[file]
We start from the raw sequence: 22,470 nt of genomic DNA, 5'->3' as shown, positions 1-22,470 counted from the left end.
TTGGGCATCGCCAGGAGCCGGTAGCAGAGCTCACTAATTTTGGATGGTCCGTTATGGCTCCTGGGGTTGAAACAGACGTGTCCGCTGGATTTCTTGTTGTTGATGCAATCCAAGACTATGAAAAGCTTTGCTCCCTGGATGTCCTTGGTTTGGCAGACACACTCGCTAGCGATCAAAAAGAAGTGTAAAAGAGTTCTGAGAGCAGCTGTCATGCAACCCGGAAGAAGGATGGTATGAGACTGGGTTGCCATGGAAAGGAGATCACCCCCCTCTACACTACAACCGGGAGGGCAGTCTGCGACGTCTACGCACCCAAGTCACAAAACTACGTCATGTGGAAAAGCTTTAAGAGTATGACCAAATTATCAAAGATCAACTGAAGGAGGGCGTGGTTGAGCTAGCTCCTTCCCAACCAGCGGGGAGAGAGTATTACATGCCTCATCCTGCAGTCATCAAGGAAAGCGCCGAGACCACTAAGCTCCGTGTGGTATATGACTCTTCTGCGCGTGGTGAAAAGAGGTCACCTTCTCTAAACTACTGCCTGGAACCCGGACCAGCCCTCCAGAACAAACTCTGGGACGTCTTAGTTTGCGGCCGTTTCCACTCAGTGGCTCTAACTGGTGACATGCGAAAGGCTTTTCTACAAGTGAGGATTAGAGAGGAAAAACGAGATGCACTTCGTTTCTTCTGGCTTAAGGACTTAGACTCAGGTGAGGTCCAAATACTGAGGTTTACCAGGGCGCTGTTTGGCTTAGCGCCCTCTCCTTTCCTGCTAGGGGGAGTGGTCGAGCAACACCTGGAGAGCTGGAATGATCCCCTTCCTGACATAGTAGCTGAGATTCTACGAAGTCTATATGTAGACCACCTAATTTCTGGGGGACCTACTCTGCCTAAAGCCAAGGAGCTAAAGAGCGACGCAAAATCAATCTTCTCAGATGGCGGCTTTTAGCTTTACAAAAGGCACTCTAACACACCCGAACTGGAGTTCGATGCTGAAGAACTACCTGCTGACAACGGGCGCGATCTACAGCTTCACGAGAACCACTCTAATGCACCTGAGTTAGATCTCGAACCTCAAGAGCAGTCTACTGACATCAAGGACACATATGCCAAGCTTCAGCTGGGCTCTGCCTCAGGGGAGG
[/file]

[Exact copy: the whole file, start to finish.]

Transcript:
We start from the raw sequence: 22,470 nt of genomic DNA, 5'->3' as shown, positions 1-22,470 counted from the left end.
TTGGGCATCGCCAGGAGCCGGTAGCAGAGCTCACTAATTTTGGATGGTCCGTTATGGCTCCTGGGGTTGAAACAGACGTGTCCGCTGGATTTCTTGTTGTTGATGCAATCCAAGACTATGAAAAGCTTTGCTCCCTGGATGTCCTTGGTTTGGCAGACACACTCGCTAGCGATCAAAAAGAAGTGTAAAAGAGTTCTGAGAGCAGCTGTCATGCAACCCGGAAGAAGGATGGTATGAGACTGGGTTGCCATGGAAAGGAGATCACCCCCCTCTACACTACAACCGGGAGGGCAGTCTGCGACGTCTACGCACCCAAGTCACAAAACTACGTCATGTGGAAAAGCTTTAAGAGTATGACCAAATTATCAAAGATCAACTGAAGGAGGGCGTGGTTGAGCTAGCTCCTTCCCAACCAGCGGGGAGAGAGTATTACATGCCTCATCCTGCAGTCATCAAGGAAAGCGCCGAGACCACTAAGCTCCGTGTGGTATATGACTCTTCTGCGCGTGGTGAAAAGAGGTCACCTTCTCTAAACTACTGCCTGGAACCCGGACCAGCCCTCCAGAACAAACTCTGGGACGTCTTAGTTTGCGGCCGTTTCCACTCAGTGGCTCTAACTGGTGACATGCGAAAGGCTTTTCTACAAGTGAGGATTAGAGAGGAAAAACGAGATGCACTTCGTTTCTTCTGGCTTAAGGACTTAGACTCAGGTGAGGTCCAAATACTGAGGTTTACCAGGGCGCTGTTTGGCTTAGCGCCCTCTCCTTTCCTGCTAGGGGGAGTGGTCGAGCAACACCTGGAGAGCTGGAATGATCCCCTTCCTGACATAGTAGCTGAGATTCTACGAAGTCTATATGTAGACCACCTAATTTCTGGGGGACCTACTCTGCCTAAAGCCAAGGAGCTAAAGAGCGACGCAAAATCAATCTTCTCAGATGGCGGCTTTTAGCTTTACAAAAGGCACTCTAACACACCCGAACTGGAGTTCGATGCTGAAGAACTACCTGCTGACAACGGGCGCGATCTACAGCTTCACGAGAACCACTCTAATGCACCTGAGTTAGATCTCGAACCTCAAGAGCAGTCTACTGACATCAAGGACACATATGCCAAGCTTCAGCTGGGCTCTGCCTCAGGGGAGG